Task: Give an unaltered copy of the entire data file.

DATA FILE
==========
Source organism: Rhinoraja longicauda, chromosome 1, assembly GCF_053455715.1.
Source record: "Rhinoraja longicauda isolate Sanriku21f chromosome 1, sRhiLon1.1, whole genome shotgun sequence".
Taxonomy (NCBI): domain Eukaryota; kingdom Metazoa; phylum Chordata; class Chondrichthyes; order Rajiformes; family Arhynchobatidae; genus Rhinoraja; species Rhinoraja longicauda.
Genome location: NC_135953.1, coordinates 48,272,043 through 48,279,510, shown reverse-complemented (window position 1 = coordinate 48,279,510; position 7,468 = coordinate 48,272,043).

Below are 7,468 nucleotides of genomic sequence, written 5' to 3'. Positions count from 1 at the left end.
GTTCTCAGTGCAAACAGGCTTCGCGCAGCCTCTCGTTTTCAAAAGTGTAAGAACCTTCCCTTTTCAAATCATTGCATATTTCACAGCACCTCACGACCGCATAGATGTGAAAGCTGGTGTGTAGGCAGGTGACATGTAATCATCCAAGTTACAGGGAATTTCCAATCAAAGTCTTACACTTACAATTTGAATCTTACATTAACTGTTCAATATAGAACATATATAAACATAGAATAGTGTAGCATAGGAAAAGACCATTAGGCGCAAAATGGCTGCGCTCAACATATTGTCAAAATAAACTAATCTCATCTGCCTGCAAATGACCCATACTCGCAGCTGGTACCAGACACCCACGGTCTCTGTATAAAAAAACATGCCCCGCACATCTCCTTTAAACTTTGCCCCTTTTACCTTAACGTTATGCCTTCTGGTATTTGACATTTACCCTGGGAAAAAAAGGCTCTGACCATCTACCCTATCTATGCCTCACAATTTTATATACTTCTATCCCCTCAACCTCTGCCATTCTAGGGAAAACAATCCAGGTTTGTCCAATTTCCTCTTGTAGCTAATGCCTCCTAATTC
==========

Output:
Source organism: Rhinoraja longicauda, chromosome 1, assembly GCF_053455715.1.
Source record: "Rhinoraja longicauda isolate Sanriku21f chromosome 1, sRhiLon1.1, whole genome shotgun sequence".
Taxonomy (NCBI): domain Eukaryota; kingdom Metazoa; phylum Chordata; class Chondrichthyes; order Rajiformes; family Arhynchobatidae; genus Rhinoraja; species Rhinoraja longicauda.
Genome location: NC_135953.1, coordinates 48,272,043 through 48,279,510, shown reverse-complemented (window position 1 = coordinate 48,279,510; position 7,468 = coordinate 48,272,043).

Below are 7,468 nucleotides of genomic sequence, written 5' to 3'. Positions count from 1 at the left end.
GTTCTCAGTGCAAACAGGCTTCGCGCAGCCTCTCGTTTTCAAAAGTGTAAGAACCTTCCCTTTTCAAATCATTGCATATTTCACAGCACCTCACGACCGCATAGATGTGAAAGCTGGTGTGTAGGCAGGTGACATGTAATCATCCAAGTTACAGGGAATTTCCAATCAAAGTCTTACACTTACAATTTGAATCTTACATTAACTGTTCAATATAGAACATATATAAACATAGAATAGTGTAGCATAGGAAAAGACCATTAGGCGCAAAATGGCTGCGCTCAACATATTGTCAAAATAAACTAATCTCATCTGCCTGCAAATGACCCATACTCGCAGCTGGTACCAGACACCCACGGTCTCTGTATAAAAAAACATGCCCCGCACATCTCCTTTAAACTTTGCCCCTTTTACCTTAACGTTATGCCTTCTGGTATTTGACATTTACCCTGGGAAAAAAAGGCTCTGACCATCTACCCTATCTATGCCTCACAATTTTATATACTTCTATCCCCTCAACCTCTGCCATTCTAGGGAAAACAATCCAGGTTTGTCCAATTTCCTCTTGTAGCTAATGCCTCCTAATTC